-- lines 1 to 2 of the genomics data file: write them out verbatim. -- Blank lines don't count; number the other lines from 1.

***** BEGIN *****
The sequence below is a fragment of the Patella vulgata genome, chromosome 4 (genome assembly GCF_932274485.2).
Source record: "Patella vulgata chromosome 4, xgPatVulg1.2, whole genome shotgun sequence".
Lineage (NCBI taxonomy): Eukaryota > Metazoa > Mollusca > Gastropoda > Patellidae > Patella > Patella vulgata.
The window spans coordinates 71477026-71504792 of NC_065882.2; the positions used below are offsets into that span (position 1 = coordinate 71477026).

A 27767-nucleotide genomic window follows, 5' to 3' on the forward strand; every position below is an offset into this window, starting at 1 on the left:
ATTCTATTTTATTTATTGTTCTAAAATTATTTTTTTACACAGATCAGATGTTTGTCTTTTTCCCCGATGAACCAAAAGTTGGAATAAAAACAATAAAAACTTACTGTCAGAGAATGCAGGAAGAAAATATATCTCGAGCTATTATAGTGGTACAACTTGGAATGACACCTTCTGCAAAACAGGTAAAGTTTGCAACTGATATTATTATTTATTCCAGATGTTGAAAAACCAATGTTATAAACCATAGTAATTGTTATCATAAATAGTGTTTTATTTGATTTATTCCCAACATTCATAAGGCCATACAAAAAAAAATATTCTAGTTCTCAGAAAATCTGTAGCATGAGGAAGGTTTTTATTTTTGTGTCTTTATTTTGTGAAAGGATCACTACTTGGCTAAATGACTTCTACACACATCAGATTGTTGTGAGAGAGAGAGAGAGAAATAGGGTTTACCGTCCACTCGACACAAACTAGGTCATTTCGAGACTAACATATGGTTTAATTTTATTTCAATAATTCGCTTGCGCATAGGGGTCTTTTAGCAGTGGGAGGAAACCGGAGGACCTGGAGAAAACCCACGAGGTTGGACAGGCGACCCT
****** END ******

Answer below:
The sequence below is a fragment of the Patella vulgata genome, chromosome 4 (genome assembly GCF_932274485.2).
Source record: "Patella vulgata chromosome 4, xgPatVulg1.2, whole genome shotgun sequence".